College football picked a bad year to add to its ever-growing list of bowl games, but of course, nobody anticipated a worldwide pandemic would affect the 2020 season at the time. If bowl games are to be played beyond those controlled by the College Football Playoff, the NCAA will have to make an adjustment to the eligibility standards for participating in those games.
There are 41 bowl games scheduled for this season, up one from last year, following the cancellation of the RedBox Bowl. Assuming they can safely be played amid the coronavirus -- yeah, I know about the danger of assumptions -- that means 82 teams will be participating.
The current minimum standards for eligibility are a .500 record and six wins.
The Big Ten, Pac-12 and SEC have already done away with nonconference play, leaving each of their teams currently scheduled to play 10 games or fewer. The ACC is going to play 10 conference games and one nonconference game, 11 total. The Big 12 and Group of Five leagues have yet to announce any schedule adjustments.
It is not hard to see that there will not be nearly enough teams to fill 41 bowl games based on the current minimum standards.
The only adjustment the NCAA has announced so far is that teams may count two wins over FCS teams for bowl eligibility instead of the usual one. That does nothing for the four Power Five conferences that have already adjusted their schedules.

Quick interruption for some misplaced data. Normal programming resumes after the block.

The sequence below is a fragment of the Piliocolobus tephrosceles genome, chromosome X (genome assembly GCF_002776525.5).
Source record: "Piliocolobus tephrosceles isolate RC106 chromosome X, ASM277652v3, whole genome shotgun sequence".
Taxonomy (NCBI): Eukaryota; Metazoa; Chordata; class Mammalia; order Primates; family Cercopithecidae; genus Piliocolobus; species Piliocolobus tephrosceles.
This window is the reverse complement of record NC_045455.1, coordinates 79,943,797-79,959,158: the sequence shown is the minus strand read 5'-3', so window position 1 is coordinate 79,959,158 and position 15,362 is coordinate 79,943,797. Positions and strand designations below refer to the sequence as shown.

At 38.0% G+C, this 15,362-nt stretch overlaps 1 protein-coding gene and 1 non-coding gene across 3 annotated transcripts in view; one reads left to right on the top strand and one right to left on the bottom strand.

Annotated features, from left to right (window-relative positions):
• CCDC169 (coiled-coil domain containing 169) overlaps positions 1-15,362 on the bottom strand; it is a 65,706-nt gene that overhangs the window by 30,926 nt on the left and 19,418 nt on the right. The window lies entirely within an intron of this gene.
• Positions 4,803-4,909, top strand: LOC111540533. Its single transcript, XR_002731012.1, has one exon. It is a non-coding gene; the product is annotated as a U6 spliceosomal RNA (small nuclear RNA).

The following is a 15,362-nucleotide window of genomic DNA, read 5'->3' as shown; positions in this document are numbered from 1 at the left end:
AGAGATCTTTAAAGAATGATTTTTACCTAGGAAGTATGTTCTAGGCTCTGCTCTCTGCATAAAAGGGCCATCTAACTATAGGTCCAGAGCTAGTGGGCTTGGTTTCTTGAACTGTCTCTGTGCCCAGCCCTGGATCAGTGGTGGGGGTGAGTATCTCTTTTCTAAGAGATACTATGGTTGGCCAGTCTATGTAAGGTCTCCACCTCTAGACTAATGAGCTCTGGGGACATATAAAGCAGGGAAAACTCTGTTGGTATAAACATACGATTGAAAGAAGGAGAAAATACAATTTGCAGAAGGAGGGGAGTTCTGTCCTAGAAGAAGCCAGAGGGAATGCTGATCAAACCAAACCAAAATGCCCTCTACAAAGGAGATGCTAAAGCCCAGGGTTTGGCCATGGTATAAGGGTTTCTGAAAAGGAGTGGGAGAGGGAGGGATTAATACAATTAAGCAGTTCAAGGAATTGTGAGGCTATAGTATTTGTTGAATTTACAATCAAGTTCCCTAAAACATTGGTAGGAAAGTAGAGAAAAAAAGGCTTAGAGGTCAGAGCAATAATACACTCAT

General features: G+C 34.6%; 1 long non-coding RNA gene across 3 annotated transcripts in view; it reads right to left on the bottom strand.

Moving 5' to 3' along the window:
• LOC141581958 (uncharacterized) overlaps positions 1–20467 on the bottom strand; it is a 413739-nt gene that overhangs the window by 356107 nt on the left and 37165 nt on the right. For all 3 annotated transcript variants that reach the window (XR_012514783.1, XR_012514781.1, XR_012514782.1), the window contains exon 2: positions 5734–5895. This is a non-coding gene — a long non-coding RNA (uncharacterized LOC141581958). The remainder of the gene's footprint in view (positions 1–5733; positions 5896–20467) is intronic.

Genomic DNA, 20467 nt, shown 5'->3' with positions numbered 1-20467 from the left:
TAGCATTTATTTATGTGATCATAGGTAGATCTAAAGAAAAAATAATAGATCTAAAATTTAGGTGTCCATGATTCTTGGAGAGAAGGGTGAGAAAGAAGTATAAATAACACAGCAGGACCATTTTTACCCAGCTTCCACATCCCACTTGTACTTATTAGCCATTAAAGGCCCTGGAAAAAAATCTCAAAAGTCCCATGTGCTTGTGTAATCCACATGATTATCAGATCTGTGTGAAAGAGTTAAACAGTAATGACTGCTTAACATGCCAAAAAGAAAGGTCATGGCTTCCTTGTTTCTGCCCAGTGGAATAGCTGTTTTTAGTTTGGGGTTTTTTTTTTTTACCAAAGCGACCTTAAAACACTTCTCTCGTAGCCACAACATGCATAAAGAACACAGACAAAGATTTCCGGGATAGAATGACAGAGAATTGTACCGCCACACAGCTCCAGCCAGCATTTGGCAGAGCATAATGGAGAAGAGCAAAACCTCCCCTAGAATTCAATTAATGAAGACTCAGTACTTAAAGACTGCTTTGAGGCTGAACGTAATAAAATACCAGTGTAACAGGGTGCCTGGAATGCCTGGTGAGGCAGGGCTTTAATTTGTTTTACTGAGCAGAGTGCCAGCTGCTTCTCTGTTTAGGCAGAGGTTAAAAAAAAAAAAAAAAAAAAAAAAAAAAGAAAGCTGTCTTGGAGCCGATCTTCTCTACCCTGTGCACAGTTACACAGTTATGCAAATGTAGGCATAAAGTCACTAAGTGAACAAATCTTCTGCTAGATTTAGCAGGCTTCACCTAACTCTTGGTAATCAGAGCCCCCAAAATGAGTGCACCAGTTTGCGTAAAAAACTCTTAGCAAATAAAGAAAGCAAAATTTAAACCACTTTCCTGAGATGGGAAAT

The logical thing to do in a situation where teams are neither playing enough games for the current standard to be met nor the same number of games they usually do is to drop the win total requirement and say anyone .500 or better is eligible.
It is still unlikely that will result in 82 bowl-eligible teams, but they can continue to fill in slots with sub-.500 teams as they have in the past, perhaps using winning percentage instead of win totals to determine the participants while breaking ties by APR as has always been the case.
This is not an issue where the NCAA is dragging its feet. There really is no rush to set a standard until schedules become final. The bowl games are not played until late December.
The NCAA will get there, and when they do, this will be the logical way to go.